16. Big Scarf
I swiped my big scarf from my mama’s Goodwill donation bag before I left home, and I wasn’t able to find the exact version on Amazon, but you can choose the right one for you! I have used Mom’s scarf around my neck during cold-weather days in Iceland, around my shoulders in Portugal to protect them from the sun, and around my waist as a sarong to change up my small travel wardrobe. It could also be used as a swimsuit coverup or as a shawl for an evening out. Ladies, big scarves will likely be your most versatile travel accessory. Don’t leave home without one or two.
This hoodie is perfect for bus, train and airplane rides. It serves as a thin extra layer in cold climates and is great for early morning workouts. I have the all-black version of this same sweatshirt, and I love that it’s thin enough for packing but not bulky, has thumbholes and is moisture-wicking. It’s definitely a travel essential.
I bought this cheap-o inflatable neck pillow at an airport during some long-ago trip and kept in a hall closet for years. I decided to pack it for this trip, and I’m glad I did! I definitely wouldn’t have room or the inclination to carry around a plush neck pillow throughout my journey, but this inflatable one can be folded into the pouch and slides easily into my messenger bag. It’s prevented me from sleeping on a stranger’s shoulder on more than one occasion.
19. Eye Mask (and earplugs)
If you value sleep, you need an eye mask as well as earplugs. It’s no fun to spend a day walking all over a city when you’re already tired from getting no sleep the previous night. While traveling, you’ll be forced to sleep with lights on or in places where there’s no shade to block out early morning sun. On airplanes, in dorm rooms, or in hotels with thin walls, an eye mask and earplugs will enable you to rest. I’ve been amazed at what I’ve been able to sleep through with these “travel tools.” I particularly like this sleep mask because it’s large enough to block out all light.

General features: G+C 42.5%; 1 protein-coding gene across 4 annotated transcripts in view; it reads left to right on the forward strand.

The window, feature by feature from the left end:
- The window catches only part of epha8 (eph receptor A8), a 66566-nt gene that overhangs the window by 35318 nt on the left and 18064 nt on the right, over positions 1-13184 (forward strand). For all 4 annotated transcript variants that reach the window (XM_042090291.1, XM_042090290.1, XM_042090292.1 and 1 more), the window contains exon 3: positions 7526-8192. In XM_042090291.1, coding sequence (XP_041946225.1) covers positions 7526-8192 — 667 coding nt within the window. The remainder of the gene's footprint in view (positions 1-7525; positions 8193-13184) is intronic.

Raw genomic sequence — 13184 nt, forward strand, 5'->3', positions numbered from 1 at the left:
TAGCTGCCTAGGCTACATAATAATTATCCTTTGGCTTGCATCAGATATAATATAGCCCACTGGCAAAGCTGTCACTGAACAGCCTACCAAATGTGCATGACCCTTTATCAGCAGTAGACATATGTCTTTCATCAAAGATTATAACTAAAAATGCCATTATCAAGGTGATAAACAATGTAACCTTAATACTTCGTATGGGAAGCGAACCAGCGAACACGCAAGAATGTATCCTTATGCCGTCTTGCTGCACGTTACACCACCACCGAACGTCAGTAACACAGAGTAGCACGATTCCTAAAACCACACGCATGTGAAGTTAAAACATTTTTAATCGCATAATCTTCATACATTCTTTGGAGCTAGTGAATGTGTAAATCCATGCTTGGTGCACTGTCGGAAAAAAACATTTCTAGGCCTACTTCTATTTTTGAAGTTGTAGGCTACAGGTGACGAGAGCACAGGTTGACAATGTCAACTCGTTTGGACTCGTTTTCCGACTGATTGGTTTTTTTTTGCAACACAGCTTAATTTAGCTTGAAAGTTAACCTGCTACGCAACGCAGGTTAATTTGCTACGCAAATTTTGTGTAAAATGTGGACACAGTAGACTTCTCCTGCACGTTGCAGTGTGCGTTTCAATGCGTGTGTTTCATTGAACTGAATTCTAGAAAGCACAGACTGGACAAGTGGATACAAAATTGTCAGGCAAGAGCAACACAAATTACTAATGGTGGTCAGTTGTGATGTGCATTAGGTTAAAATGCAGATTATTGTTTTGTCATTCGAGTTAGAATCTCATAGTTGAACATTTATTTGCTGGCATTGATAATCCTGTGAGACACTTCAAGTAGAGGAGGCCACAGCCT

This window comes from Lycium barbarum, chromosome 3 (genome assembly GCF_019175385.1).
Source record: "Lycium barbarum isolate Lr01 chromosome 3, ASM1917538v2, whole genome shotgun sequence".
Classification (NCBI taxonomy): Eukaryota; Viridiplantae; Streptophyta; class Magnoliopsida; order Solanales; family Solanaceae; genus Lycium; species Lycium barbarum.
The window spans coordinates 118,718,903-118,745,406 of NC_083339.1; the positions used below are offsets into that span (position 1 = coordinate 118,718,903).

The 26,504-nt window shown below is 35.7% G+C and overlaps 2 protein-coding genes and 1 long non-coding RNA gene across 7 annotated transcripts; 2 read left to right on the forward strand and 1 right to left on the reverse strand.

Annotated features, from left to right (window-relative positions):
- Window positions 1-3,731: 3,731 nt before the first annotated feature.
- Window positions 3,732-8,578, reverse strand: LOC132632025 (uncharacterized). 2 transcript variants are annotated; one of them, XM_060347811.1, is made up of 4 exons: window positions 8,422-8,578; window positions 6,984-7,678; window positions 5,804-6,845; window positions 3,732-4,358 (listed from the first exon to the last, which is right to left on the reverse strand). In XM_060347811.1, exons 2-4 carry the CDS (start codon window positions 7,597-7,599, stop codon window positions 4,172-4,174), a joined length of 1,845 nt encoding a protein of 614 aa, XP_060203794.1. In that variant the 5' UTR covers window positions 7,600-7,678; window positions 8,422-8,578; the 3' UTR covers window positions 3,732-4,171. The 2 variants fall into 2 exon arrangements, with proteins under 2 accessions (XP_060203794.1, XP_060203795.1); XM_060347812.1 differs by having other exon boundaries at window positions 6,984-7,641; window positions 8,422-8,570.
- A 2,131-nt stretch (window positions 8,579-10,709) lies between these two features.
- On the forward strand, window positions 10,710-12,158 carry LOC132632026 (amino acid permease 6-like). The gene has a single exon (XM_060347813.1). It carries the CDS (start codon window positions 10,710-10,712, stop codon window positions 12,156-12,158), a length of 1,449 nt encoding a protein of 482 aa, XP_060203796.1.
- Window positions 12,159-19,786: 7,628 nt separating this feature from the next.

If you’re directionally challenged like I am, you will appreciate having a compass. It makes navigating maps that much easier. I purchased this little gem for about $3 at the Walmart in Rochester, Indiana, and it has served me well! I also appreciate the temperature gauge on the back, which comes in handy for translating celsius to fahrenheit. When the Europeans I meet say things like “Sometimes it gets up to 40 here!” I can actually understand what they’re complaining about.
Though I’m carrying many other items with me, I believe these are most invaluable. I hope this list helps you plan for your journey, whether a quick trip or a longer excursion! If you have any questions, don’t hesitate to ask. Happy travels!
*Please note that these links are only for the purpose of making this post more helpful. They are not affiliate links, and I will not receive any compensation if you choose to use them to make purchases on Amazon.